Toronto Botanical Garden
Toronto Botanical Garden
Adams + Associates Design Consultants
Debbie Adams (principal in charge), Sonia Gulia (tender drawings)
WSI Sign Systems Ltd.
David Dennis (fabrication/industrial design advisor)
The Toronto Botanical Garden includes 12 contemporary-themed gardens spanning nearly four acres. Designed to inspire visitors to engage with nature, then go home and plant their own gardens, it also includes the newly renovated George and Kathy Dembroski Centre for Horticulture, an award-winning, LEED Silver building with an impressive 5,000-sq.-ft. glass-topped pavilion.
On a budget of $180,000, Adams + Associates Design Consultants was challenged to create an environmental graphics system that would be durable, live up to the Garden's lofty environmental goals, and unify site identification, interior and exterior pylons, donor recognition, garden identification, and directional signage and banners.
Site identification consists of painted aluminum poles with painted, waterjet-cut aluminum letters and leaf logos placed to evoke leaves sprouting from tall stalks. Primary identification signage for the new horticultural center is a 26-ft. long aluminum lightbox with incised white acrylic letters. Elegantly low-key exterior signs include slim aluminum pylons painted to look like sandblasted stainless steel and, in the case of didactic garden signs, sandblasted, break-formed stainless steel with back-screenprinted glass information panels and painted aluminum headers. Other exterior signs include aluminum pylons with changeable message cases.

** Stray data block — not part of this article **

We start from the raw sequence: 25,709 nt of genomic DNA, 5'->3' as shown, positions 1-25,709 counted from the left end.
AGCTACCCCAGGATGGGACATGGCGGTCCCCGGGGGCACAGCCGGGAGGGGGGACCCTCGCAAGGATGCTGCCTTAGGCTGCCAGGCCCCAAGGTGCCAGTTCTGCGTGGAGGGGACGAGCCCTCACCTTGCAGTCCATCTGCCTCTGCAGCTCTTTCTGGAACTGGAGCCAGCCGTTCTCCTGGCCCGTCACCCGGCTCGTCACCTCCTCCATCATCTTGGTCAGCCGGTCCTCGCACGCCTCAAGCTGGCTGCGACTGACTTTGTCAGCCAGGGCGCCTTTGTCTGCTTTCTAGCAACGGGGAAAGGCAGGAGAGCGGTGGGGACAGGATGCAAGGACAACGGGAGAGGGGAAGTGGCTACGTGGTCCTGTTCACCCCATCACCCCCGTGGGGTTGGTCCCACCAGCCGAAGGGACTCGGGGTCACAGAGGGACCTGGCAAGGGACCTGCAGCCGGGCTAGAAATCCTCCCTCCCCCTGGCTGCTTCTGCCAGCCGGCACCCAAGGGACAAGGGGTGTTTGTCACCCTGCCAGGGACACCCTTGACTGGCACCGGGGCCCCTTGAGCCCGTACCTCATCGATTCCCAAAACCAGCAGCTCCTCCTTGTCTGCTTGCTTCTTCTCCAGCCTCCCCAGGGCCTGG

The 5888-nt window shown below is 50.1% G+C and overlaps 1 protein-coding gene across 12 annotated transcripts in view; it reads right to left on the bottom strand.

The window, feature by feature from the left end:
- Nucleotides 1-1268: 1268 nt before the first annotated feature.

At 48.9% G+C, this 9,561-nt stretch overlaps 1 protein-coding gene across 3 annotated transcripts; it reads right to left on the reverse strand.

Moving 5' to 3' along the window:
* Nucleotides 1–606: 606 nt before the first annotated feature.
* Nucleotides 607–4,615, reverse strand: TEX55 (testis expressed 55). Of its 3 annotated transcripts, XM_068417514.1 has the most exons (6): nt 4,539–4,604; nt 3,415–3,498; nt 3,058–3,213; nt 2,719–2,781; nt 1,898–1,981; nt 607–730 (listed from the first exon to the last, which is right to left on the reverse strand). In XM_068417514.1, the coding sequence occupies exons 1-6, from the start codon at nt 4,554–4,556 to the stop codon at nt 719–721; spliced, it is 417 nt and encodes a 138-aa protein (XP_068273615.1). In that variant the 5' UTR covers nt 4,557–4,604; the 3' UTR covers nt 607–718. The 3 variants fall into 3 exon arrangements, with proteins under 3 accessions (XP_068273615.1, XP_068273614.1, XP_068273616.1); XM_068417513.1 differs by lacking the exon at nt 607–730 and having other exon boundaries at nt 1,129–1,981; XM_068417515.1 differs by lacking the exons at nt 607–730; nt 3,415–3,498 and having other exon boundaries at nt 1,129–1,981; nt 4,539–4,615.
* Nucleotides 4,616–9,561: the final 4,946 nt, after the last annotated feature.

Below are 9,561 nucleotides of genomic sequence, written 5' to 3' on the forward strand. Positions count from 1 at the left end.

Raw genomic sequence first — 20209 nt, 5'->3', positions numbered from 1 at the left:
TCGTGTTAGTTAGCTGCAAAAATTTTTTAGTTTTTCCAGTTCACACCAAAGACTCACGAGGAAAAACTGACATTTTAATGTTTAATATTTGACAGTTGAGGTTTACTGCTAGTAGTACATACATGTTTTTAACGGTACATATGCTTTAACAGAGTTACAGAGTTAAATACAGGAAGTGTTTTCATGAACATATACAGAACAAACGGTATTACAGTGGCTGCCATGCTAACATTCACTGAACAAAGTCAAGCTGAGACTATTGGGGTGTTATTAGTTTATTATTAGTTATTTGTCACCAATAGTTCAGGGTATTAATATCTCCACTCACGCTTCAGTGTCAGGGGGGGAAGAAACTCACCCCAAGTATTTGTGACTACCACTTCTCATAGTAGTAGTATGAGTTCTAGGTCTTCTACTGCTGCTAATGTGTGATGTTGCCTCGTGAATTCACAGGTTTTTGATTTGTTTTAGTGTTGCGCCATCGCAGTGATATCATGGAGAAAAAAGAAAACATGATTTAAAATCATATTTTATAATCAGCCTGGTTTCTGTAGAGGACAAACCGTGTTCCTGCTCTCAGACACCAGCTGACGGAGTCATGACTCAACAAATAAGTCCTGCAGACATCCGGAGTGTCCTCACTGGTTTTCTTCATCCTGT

Inside, a donor recognition element includes eight three-part panels recognizing major contributors. The top two portions of the panels are painted aluminum with screenprinted graphics, while the bottom one-third feature lush garden photography digitally output to the back side of acrylic. The Adams team also employed garden photography on a series of banners, keeping the promise of summer gardens alive during those cold Canadian winters.
"A lot of people don't believe that environmental graphics and the environment can work well together. This project is an example of interpretation design being consistently and elegantly applied across a four-acre botanical garden with care and sensitivity. It's a design solution without an ego and allows the plants to rule. While not groundbreaking, the quality materials and different textures work well together and create timelessness. The use of monoliths for conveying key information is clean and clear; we felt the project also deserves recognition for its completeness and quality of finish."